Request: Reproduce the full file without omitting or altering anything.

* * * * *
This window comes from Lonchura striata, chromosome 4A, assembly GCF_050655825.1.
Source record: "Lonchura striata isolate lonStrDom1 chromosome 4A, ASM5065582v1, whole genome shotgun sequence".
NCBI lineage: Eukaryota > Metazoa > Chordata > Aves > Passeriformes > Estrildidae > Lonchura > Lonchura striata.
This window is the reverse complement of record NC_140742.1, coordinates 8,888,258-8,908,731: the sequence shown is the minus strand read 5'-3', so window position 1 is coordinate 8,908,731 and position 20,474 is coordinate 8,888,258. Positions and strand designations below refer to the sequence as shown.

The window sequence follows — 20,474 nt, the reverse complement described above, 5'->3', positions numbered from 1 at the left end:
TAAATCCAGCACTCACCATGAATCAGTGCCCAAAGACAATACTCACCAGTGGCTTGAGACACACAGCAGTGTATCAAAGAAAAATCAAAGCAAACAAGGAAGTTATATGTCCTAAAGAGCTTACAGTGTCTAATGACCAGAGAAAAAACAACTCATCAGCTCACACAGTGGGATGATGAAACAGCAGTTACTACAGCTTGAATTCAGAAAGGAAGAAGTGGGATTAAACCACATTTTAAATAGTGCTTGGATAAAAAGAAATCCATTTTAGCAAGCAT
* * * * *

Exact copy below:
This window comes from Lonchura striata, chromosome 4A, assembly GCF_050655825.1.
Source record: "Lonchura striata isolate lonStrDom1 chromosome 4A, ASM5065582v1, whole genome shotgun sequence".
NCBI lineage: Eukaryota > Metazoa > Chordata > Aves > Passeriformes > Estrildidae > Lonchura > Lonchura striata.
This window is the reverse complement of record NC_140742.1, coordinates 8,888,258-8,908,731: the sequence shown is the minus strand read 5'-3', so window position 1 is coordinate 8,908,731 and position 20,474 is coordinate 8,888,258. Positions and strand designations below refer to the sequence as shown.

The window sequence follows — 20,474 nt, the reverse complement described above, 5'->3', positions numbered from 1 at the left end:
TAAATCCAGCACTCACCATGAATCAGTGCCCAAAGACAATACTCACCAGTGGCTTGAGACACACAGCAGTGTATCAAAGAAAAATCAAAGCAAACAAGGAAGTTATATGTCCTAAAGAGCTTACAGTGTCTAATGACCAGAGAAAAAACAACTCATCAGCTCACACAGTGGGATGATGAAACAGCAGTTACTACAGCTTGAATTCAGAAAGGAAGAAGTGGGATTAAACCACATTTTAAATAGTGCTTGGATAAAAAGAAATCCATTTTAGCAAGCAT